Commentary on fraud, scams, scandals, and court cases.

Wisconsin Prison Guards Scam Overtime and Sick Leave System

The scam is simple: Call in sick to get a day off, but then pick the next shift which puts you into overtime status. You still have your day off, but your next day is at time-and-a half.

The Milwaukee Journal Sentinel uncovered this clever scam run by Wisconsin prison guards. The story starts off with one sergeant at the Green Bay Correctional Institution. In October 2006, he came in for an overtime shift (or two) on the days he was scheduled to be off. But within a day or two of those overtime shifts, he would call in sick. He had a total of 4 sick days that month, meaning that he did get days off, yet he got huge overtime pay. The newspaper says he had 17 sick days in 2006 that came just after he worked overtime on a day he was scheduled to be off. He earned a total of $117,764 in 2006.

Another guard working at Redgranite Correctional used 23 days of sick leave. She was paid $97,280 in 2006. $52,042 of that pay was for overtime.

Here are some of the key points mentioned in the newspaper article:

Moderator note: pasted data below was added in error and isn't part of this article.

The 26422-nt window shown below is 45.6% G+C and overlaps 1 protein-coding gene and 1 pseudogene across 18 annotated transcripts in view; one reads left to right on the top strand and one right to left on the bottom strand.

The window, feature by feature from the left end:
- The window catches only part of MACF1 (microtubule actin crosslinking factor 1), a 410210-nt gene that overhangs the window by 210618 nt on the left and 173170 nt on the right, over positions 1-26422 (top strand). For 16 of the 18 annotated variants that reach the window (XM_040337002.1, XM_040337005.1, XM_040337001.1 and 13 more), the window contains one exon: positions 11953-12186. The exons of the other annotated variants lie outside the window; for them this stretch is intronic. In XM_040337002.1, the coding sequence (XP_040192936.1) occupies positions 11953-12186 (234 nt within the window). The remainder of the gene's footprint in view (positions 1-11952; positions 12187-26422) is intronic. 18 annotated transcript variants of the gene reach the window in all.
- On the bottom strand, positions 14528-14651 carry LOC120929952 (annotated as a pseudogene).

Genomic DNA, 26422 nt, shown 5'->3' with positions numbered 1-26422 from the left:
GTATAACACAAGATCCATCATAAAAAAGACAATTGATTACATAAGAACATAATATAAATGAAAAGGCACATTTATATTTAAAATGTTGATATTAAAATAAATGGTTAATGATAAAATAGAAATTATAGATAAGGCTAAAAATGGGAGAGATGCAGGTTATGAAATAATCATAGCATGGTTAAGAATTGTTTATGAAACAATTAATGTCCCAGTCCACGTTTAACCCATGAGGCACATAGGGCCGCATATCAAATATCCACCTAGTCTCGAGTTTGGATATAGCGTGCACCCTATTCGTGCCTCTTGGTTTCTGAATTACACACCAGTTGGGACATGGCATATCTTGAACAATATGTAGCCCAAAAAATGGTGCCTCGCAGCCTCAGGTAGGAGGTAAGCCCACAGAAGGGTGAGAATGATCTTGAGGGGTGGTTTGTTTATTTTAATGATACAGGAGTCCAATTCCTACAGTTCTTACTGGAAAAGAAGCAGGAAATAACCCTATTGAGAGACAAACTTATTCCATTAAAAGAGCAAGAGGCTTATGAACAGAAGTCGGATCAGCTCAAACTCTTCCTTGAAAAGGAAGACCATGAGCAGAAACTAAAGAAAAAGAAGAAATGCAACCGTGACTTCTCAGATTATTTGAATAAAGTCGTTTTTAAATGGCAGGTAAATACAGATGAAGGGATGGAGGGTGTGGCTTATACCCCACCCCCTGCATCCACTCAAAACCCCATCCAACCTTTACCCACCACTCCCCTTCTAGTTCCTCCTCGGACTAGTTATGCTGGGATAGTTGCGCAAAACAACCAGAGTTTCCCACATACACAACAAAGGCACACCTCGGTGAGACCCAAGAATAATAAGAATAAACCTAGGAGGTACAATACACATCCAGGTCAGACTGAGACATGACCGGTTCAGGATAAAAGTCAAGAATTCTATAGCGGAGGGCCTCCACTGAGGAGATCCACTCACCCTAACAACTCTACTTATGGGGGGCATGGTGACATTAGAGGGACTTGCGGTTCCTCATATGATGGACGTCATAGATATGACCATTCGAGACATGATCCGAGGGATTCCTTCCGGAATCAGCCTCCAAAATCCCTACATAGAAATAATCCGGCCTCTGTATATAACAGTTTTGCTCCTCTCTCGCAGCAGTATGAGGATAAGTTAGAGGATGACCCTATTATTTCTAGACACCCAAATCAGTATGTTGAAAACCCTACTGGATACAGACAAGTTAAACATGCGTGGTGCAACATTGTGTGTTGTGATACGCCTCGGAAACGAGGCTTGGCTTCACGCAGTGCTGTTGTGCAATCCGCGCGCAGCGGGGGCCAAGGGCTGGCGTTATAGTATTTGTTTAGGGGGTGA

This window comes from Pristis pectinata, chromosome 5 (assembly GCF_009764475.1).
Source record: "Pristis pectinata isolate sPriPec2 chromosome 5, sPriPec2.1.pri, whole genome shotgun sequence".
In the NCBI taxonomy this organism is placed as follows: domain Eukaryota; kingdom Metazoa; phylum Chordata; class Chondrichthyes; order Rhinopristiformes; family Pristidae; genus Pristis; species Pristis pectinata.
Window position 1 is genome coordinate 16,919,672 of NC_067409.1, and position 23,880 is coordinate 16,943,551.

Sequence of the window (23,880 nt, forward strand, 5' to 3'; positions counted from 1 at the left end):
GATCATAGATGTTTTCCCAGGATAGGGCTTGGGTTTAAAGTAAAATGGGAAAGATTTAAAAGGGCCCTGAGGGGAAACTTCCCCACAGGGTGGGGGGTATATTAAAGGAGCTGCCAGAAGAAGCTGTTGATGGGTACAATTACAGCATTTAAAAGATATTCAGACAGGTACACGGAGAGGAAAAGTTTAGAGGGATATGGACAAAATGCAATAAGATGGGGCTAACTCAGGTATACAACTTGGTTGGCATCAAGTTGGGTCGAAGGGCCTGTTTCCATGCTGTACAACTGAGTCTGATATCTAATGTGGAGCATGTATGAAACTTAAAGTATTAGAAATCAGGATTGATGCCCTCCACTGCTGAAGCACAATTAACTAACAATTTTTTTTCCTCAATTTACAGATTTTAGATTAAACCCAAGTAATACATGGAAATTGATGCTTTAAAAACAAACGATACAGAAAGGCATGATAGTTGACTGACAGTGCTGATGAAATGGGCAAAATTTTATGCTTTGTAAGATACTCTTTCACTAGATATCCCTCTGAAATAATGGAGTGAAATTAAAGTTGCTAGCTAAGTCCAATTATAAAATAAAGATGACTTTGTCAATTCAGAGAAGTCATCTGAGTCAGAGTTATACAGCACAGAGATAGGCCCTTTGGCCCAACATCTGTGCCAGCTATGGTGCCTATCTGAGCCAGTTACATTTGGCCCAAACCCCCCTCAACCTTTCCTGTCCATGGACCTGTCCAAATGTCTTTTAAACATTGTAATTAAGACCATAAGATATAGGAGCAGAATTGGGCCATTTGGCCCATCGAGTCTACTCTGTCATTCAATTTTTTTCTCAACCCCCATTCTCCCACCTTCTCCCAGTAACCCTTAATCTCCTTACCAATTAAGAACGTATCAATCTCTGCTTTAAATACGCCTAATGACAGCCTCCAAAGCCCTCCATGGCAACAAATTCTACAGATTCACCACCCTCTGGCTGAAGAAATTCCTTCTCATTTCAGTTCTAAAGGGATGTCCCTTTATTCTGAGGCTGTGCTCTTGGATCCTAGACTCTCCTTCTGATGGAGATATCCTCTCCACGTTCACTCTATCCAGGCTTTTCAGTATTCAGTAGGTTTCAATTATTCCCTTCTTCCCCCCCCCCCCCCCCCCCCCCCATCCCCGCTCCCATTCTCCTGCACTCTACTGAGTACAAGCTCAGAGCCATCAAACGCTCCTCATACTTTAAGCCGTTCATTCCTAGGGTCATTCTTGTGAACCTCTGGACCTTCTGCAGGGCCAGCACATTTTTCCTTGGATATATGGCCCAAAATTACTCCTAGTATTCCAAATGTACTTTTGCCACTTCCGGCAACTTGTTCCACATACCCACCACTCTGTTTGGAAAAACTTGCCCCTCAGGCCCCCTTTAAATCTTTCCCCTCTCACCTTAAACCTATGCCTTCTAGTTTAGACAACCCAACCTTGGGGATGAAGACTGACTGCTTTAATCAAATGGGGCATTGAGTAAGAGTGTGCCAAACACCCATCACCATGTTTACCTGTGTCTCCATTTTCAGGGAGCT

• Eight of the 20 highest-paid officers in 2006 called in sick for a shift and then picked up the immediate next shift at least once. That meant they worked eight hours but were paid for 16, eight of them at time and a half.
  • Officers on average use about 100 hours – or 12.5 days – of sick leave a year. That’s more than 50% above the average for all state employees.
  • Officers can use almost three weeks of sick leave a year before their bosses put them on a watch list for potential abuse.

In 2006, 26 prison guards more than doubled their wages due to overtime. 14 of them made six figures. Sorry, but if there is a need for prison guards, let’s just hire them. The cost to hire a new guard would be far lower than paying all this overtime.

And I just have to ask if any management employee of the State of Wisconsin looks at payroll records? Does a prison guard earning six figures raise any eyebrows? I mean, what prison guard do you know who makes six figures a year? That’s unusual, isn’t it? And shouldn’t such pay at least get management asking questions?


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